One Bad Experience

by Alli Polin on June 17, 2014

Your attitude can turn one bad customer experience into a positive one

Today was a great day.  There was a huge rainbow over the town in the early morning and after school my son found a $50 note on the ground.  We were having such a lovely day, I decided to take the kids for a big treat at the local sweets shop; definitely a shock to the children.  This is the kind of shop where bins of every lolly imaginable line the walls.  It’s kid heaven and unfortunately, not somewhere I’ll be returning.  One bad experience has written them off of my list for good.  It’s not like my kids need gobs of sweet treats anyway, so giving it up is hardly a hardship.

One Bad Experience That Didn’t Have to Be…

My son was checking out the different items on a wall that was designed to attract children like a magnet.  He pulled down a few Pez dispensers to show me and I asked him to stop touching everything since we’re focusing on filling up our bags from the bins.

I heard him say with delight “oh my gosh!” as he touched a bag with the biggest gobstopper you’ve ever seen.  I felt his smile and wonder at this enormous mystery object but I wasn’t going to buy it.  Unfortunately, it was just an open plastic bag and in his attempt to hang it back up, it fell out and dropped on the floor.  He looked shocked and immediately sorry.  As he reached down to pick it up the shop worker nastily stated “He touched it, you have to buy it.”  Nice.  Kid feels like crap, Mom’s annoyed, and I’m ready to go, immediately.

My kid’s candy treat came to a whopping $7.50 and that gobstopper from hell added another $10 to the bill.  Ten dollars and it was already in the trash.  I understand that small businesses may be unable to give away their inventory when someone drops an item by accident however, attitude makes an enormous difference.  My son can’t be the first person to drop an item since the bins on the walls pour out lollies at approximately 100 miles per hour.  I’m willing to bet a lot of money that their floor has seen its share of candy.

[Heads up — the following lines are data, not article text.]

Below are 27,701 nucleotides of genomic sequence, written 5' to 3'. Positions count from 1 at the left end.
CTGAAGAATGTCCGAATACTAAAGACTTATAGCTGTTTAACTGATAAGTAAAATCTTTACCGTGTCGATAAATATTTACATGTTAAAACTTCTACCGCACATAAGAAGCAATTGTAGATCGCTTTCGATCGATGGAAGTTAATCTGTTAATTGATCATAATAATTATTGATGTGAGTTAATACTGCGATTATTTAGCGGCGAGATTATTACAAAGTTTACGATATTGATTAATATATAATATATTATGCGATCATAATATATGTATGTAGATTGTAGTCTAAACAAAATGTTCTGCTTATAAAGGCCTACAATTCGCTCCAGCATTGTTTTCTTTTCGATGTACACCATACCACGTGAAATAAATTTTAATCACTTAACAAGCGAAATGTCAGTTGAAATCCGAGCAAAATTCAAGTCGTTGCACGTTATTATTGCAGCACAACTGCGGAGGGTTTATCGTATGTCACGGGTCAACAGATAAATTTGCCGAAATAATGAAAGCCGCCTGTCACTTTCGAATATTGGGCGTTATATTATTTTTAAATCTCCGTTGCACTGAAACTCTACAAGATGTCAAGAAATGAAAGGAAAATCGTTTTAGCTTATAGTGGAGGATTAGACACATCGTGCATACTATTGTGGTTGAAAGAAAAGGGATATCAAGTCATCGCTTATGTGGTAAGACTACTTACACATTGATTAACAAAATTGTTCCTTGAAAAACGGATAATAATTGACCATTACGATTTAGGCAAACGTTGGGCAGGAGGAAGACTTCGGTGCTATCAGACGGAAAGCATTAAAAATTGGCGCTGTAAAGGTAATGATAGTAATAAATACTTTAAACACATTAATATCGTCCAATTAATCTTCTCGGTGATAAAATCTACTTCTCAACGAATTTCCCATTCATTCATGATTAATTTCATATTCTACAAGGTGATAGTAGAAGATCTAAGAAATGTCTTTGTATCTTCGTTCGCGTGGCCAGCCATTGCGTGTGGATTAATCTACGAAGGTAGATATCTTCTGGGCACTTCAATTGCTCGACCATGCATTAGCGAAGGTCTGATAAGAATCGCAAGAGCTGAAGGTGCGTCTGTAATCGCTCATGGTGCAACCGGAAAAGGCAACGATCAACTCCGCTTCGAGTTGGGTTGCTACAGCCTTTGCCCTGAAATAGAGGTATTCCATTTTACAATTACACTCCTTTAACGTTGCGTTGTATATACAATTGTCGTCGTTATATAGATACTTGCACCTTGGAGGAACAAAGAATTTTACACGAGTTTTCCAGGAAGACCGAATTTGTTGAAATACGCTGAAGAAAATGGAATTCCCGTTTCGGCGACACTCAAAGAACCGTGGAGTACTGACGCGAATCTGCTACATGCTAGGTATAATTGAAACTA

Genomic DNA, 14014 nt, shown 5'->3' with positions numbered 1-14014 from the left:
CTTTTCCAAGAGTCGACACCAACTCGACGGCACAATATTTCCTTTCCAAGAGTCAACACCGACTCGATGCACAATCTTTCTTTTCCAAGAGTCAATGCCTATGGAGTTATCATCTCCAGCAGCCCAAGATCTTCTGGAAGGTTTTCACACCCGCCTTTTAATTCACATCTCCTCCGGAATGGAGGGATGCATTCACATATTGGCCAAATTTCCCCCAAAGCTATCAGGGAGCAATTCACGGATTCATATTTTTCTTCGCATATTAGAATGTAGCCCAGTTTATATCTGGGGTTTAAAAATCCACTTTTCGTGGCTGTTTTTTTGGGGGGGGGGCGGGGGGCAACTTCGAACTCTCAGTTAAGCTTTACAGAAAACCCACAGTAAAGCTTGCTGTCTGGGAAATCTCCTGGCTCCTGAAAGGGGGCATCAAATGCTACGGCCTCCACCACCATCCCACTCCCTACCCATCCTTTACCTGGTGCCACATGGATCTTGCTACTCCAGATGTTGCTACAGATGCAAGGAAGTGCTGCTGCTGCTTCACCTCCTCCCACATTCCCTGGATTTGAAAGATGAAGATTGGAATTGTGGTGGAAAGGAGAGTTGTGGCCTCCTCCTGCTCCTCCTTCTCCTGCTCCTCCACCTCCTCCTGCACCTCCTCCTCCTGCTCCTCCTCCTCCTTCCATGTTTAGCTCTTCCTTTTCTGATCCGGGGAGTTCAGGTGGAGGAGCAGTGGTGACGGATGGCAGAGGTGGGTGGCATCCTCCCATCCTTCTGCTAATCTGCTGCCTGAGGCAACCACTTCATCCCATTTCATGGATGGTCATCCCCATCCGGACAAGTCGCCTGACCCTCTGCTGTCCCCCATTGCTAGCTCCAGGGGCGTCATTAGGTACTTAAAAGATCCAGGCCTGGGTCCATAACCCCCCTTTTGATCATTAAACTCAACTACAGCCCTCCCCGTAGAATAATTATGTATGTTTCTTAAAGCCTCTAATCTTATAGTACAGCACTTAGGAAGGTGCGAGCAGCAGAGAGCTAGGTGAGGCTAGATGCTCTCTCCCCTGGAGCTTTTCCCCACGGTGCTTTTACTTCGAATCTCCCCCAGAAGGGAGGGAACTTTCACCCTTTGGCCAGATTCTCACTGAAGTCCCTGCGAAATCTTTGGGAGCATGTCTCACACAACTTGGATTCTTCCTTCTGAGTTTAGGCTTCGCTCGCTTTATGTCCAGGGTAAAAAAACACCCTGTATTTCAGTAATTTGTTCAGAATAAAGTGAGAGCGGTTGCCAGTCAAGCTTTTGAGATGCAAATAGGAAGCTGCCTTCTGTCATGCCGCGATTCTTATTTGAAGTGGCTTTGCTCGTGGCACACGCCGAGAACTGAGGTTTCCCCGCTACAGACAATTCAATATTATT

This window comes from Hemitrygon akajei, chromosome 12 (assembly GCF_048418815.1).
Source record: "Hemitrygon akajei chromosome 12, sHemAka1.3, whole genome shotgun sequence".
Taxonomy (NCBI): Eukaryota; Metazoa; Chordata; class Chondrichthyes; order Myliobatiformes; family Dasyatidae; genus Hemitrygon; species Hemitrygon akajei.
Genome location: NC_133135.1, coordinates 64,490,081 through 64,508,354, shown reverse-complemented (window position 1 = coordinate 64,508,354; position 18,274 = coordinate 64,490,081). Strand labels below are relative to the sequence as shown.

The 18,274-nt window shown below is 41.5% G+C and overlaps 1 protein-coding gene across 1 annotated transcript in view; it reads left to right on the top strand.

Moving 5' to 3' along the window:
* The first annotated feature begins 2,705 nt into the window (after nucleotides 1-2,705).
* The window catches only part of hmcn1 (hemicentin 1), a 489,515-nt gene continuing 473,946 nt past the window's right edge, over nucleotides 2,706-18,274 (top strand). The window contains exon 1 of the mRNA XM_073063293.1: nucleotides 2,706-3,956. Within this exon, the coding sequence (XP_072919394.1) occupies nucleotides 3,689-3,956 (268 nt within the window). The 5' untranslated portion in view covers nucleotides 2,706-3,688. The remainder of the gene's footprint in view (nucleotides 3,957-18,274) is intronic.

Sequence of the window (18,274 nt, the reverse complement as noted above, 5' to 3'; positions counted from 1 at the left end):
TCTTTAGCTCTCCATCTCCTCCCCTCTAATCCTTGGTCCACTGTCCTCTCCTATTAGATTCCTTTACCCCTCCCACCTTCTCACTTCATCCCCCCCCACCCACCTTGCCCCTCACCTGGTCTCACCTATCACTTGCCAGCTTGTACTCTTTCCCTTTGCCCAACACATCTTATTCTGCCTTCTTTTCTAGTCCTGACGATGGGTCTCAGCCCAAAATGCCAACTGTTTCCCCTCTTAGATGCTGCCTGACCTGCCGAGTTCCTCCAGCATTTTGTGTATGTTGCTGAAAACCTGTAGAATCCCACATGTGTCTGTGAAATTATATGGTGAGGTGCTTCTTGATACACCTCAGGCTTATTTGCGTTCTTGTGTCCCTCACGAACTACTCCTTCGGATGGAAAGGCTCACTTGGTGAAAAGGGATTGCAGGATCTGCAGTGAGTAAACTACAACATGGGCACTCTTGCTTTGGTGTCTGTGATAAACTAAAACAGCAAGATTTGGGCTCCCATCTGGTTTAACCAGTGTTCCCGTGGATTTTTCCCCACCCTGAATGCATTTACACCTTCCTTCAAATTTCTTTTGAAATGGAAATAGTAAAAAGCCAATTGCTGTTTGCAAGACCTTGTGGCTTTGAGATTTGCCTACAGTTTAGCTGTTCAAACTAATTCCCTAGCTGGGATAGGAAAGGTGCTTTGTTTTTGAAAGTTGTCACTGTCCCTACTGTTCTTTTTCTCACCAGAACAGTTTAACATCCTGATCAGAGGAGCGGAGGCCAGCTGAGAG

Here’s the kicker, her attitude infected me.  I stomped out of the store and back to the car with two kids in tow that wanted to be happy, holding bags of sweets, trying to figure out how to make their angry mother happy again.  That stinks.  Yes, I know I could have immediately brushed it off, but it stuck with me, like glue, and it took a while to shake my frustration.

Everything Has a Price

I paid $10 for a gobstopper that hit the floor, but the store paid a price too… I’m sure we would have returned.  Over time, that store would have made dramatically more than $10 from our family.  I’d also spread the word about a positive customer experience when something went wrong.  Unfortunately, now I don’t have a good story to tell.   It’s not that I had to pay, I was prepared to do that, it was how she made me feel.  Was it worth it?  

Leaders Create Positive Experiences

It happens all the time in business too.

  • A hard working employee deletes a file by accident.
  • A client realizes half way through the job that what they bought isn’t what they need.
  • A customer who gave the wrong prescription to the eye glass company and wants their money back under the satisfaction guarantee.

The real question is, how will you handle it in your business?   Will you turn one bad experience into an opportunity for exceptional customer service and personal leadership?

Here’s the thing… stories are the fabric of our experiences all woven together.  Create a great story and people will tell their friends and family from the rooftops.  Create an average experience, or worse, a negative experience, and they’re still going to tell their friends and family the story.